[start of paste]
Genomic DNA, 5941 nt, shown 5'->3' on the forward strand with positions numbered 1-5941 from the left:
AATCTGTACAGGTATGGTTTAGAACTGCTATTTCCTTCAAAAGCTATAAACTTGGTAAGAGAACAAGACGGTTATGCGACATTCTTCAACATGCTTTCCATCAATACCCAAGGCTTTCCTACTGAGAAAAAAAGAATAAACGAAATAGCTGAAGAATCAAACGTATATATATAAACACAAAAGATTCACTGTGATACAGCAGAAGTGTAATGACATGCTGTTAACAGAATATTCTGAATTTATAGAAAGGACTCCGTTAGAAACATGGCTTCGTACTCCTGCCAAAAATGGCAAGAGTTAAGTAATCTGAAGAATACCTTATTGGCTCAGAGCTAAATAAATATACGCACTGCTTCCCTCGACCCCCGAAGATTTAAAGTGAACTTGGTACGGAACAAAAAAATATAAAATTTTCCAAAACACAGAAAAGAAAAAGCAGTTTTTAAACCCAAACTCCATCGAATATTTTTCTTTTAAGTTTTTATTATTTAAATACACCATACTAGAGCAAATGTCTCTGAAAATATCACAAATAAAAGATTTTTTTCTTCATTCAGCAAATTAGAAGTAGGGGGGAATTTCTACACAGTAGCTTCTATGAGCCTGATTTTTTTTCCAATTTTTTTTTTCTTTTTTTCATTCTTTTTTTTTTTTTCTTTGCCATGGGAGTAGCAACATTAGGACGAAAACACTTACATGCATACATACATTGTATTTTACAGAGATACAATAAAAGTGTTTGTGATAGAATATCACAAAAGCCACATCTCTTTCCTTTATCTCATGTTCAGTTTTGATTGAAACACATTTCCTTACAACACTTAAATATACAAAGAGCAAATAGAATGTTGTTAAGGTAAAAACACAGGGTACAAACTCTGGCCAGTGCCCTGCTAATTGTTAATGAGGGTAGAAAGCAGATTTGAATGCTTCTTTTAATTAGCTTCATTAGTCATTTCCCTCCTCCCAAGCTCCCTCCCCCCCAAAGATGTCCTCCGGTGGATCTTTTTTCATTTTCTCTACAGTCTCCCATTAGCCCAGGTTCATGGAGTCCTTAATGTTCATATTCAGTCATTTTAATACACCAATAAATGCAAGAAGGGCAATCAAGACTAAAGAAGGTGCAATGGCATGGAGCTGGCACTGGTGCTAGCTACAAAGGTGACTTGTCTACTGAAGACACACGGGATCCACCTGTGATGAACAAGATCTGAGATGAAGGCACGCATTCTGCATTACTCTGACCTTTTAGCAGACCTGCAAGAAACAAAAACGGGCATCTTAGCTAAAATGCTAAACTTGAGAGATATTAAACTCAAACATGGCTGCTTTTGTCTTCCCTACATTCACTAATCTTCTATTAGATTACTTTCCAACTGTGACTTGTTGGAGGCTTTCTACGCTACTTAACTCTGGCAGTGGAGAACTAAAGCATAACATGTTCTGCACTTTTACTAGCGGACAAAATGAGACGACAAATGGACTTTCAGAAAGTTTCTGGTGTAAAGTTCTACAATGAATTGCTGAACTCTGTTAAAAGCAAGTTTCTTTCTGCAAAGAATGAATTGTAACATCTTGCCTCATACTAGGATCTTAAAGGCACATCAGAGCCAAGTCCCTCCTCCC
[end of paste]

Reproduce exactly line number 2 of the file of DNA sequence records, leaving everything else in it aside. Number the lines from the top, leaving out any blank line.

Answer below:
AATCTGTACAGGTATGGTTTAGAACTGCTATTTCCTTCAAAAGCTATAAACTTGGTAAGAGAACAAGACGGTTATGCGACATTCTTCAACATGCTTTCCATCAATACCCAAGGCTTTCCTACTGAGAAAAAAAGAATAAACGAAATAGCTGAAGAATCAAACGTATATATATAAACACAAAAGATTCACTGTGATACAGCAGAAGTGTAATGACATGCTGTTAACAGAATATTCTGAATTTATAGAAAGGACTCCGTTAGAAACATGGCTTCGTACTCCTGCCAAAAATGGCAAGAGTTAAGTAATCTGAAGAATACCTTATTGGCTCAGAGCTAAATAAATATACGCACTGCTTCCCTCGACCCCCGAAGATTTAAAGTGAACTTGGTACGGAACAAAAAAATATAAAATTTTCCAAAACACAGAAAAGAAAAAGCAGTTTTTAAACCCAAACTCCATCGAATATTTTTCTTTTAAGTTTTTATTATTTAAATACACCATACTAGAGCAAATGTCTCTGAAAATATCACAAATAAAAGATTTTTTTCTTCATTCAGCAAATTAGAAGTAGGGGGGAATTTCTACACAGTAGCTTCTATGAGCCTGATTTTTTTTCCAATTTTTTTTTTCTTTTTTTCATTCTTTTTTTTTTTTTCTTTGCCATGGGAGTAGCAACATTAGGACGAAAACACTTACATGCATACATACATTGTATTTTACAGAGATACAATAAAAGTGTTTGTGATAGAATATCACAAAAGCCACATCTCTTTCCTTTATCTCATGTTCAGTTTTGATTGAAACACATTTCCTTACAACACTTAAATATACAAAGAGCAAATAGAATGTTGTTAAGGTAAAAACACAGGGTACAAACTCTGGCCAGTGCCCTGCTAATTGTTAATGAGGGTAGAAAGCAGATTTGAATGCTTCTTTTAATTAGCTTCATTAGTCATTTCCCTCCTCCCAAGCTCCCTCCCCCCCAAAGATGTCCTCCGGTGGATCTTTTTTCATTTTCTCTACAGTCTCCCATTAGCCCAGGTTCATGGAGTCCTTAATGTTCATATTCAGTCATTTTAATACACCAATAAATGCAAGAAGGGCAATCAAGACTAAAGAAGGTGCAATGGCATGGAGCTGGCACTGGTGCTAGCTACAAAGGTGACTTGTCTACTGAAGACACACGGGATCCACCTGTGATGAACAAGATCTGAGATGAAGGCACGCATTCTGCATTACTCTGACCTTTTAGCAGACCTGCAAGAAACAAAAACGGGCATCTTAGCTAAAATGCTAAACTTGAGAGATATTAAACTCAAACATGGCTGCTTTTGTCTTCCCTACATTCACTAATCTTCTATTAGATTACTTTCCAACTGTGACTTGTTGGAGGCTTTCTACGCTACTTAACTCTGGCAGTGGAGAACTAAAGCATAACATGTTCTGCACTTTTACTAGCGGACAAAATGAGACGACAAATGGACTTTCAGAAAGTTTCTGGTGTAAAGTTCTACAATGAATTGCTGAACTCTGTTAAAAGCAAGTTTCTTTCTGCAAAGAATGAATTGTAACATCTTGCCTCATACTAGGATCTTAAAGGCACATCAGAGCCAAGTCCCTCCTCCC